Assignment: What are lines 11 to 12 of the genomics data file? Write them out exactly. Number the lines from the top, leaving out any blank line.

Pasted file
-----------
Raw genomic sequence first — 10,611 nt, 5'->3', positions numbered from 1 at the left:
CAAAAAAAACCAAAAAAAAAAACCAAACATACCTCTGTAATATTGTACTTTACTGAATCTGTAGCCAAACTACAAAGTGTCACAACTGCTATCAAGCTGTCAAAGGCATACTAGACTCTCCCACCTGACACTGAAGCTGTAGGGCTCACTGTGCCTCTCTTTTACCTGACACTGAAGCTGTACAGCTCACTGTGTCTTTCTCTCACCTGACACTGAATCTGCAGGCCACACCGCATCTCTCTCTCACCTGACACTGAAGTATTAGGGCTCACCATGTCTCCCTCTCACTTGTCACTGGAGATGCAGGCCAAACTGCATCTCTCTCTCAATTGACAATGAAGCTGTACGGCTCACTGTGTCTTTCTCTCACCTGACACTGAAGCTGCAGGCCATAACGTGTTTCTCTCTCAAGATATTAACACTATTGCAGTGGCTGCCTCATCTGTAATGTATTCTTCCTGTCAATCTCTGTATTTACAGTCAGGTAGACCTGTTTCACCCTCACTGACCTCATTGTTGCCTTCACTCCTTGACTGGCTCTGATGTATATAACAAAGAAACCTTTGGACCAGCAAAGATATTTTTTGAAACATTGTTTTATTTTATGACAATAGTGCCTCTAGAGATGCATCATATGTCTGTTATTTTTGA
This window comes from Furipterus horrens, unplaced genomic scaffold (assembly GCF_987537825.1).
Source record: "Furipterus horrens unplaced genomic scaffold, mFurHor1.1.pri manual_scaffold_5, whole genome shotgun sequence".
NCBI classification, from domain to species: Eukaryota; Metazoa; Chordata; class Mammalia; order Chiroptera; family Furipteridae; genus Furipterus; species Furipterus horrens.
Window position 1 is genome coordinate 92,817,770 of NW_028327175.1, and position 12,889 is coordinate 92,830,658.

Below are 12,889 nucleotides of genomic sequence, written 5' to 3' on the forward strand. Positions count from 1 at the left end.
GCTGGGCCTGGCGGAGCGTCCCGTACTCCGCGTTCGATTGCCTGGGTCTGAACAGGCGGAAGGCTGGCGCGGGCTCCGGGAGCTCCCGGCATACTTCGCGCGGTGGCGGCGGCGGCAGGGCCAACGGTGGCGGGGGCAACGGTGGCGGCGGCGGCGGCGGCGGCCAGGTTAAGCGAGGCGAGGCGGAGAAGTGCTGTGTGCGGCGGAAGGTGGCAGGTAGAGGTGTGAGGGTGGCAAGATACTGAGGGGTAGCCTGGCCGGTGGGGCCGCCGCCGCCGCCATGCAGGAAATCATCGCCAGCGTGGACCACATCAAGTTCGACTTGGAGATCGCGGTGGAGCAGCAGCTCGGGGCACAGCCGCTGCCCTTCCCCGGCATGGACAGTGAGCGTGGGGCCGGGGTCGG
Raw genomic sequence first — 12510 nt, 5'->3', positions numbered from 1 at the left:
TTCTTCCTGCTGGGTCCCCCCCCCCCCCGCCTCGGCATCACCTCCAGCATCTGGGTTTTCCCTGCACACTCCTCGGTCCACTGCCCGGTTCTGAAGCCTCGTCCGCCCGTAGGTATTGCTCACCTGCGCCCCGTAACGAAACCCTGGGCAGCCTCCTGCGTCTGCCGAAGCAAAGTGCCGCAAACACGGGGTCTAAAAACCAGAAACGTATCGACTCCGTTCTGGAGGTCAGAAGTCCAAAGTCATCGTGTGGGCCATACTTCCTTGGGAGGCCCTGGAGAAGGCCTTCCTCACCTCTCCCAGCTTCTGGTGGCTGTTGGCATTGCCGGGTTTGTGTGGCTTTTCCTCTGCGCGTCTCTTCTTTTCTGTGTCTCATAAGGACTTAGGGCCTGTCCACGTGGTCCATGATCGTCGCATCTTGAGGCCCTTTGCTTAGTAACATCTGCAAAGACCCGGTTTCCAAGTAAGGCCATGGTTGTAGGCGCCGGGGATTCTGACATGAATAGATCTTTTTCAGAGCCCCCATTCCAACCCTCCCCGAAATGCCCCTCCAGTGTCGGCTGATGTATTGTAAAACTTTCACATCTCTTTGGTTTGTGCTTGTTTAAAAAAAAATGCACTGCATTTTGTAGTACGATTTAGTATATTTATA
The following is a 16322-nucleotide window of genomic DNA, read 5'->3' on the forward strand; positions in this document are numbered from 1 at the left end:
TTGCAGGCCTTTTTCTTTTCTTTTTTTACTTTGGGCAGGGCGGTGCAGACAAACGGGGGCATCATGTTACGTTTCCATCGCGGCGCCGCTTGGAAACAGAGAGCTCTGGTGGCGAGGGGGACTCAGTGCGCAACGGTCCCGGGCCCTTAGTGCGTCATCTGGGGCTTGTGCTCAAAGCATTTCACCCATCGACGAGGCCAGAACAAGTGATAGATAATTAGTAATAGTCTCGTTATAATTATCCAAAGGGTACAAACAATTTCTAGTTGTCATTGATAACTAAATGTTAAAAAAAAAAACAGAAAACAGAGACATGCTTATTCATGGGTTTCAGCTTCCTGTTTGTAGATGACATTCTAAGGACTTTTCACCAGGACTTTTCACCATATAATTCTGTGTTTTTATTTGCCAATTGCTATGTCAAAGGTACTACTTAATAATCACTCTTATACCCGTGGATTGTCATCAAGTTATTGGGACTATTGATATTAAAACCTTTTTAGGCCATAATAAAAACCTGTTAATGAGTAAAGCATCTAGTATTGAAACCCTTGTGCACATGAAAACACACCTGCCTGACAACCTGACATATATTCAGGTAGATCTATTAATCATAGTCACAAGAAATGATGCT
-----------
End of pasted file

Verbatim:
The following is a 16322-nucleotide window of genomic DNA, read 5'->3' on the forward strand; positions in this document are numbered from 1 at the left end:
TTGCAGGCCTTTTTCTTTTCTTTTTTTACTTTGGGCAGGGCGGTGCAGACAAACGGGGGCATCATGTTACGTTTCCATCGCGGCGCCGCTTGGAAACAGAGAGCTCTGGTGGCGAGGGGGACTCAGTGCGCAACGGTCCCGGGCCCTTAGTGCGTCATCTGGGGCTTGTGCTCAAAGCATTTCACCCATCGACGAGGCCAGAACAAGTGATAGATAATTAGTAATAGTCTCGTTATAATTATCCAAAGGGTACAAACAATTTCTAGTTGTCATTGATAACTAAATGTTAAAAAAAAAAACAGAAAACAGAGACATGCTTATTCATGGGTTTCAGCTTCCTGTTTGTAGATGACATTCTAAGGACTTTTCACCAGGACTTTTCACCATATAATTCTGTGTTTTTATTTGCCAATTGCTATGTCAAAGGTACTACTTAATAATCACTCTTATACCCGTGGATTGTCATCAAGTTATTGGGACTATTGATATTAAAACCTTTTTAGGCCATAATAAAAACCTGTTAATGAGTAAAGCATCTAGTATTGAAACCCTTGTGCACATGAAAACACACCTGCCTGACAACCTGACATATATTCAGGTAGATCTATTAATCATAGTCACAAGAAATGATGCT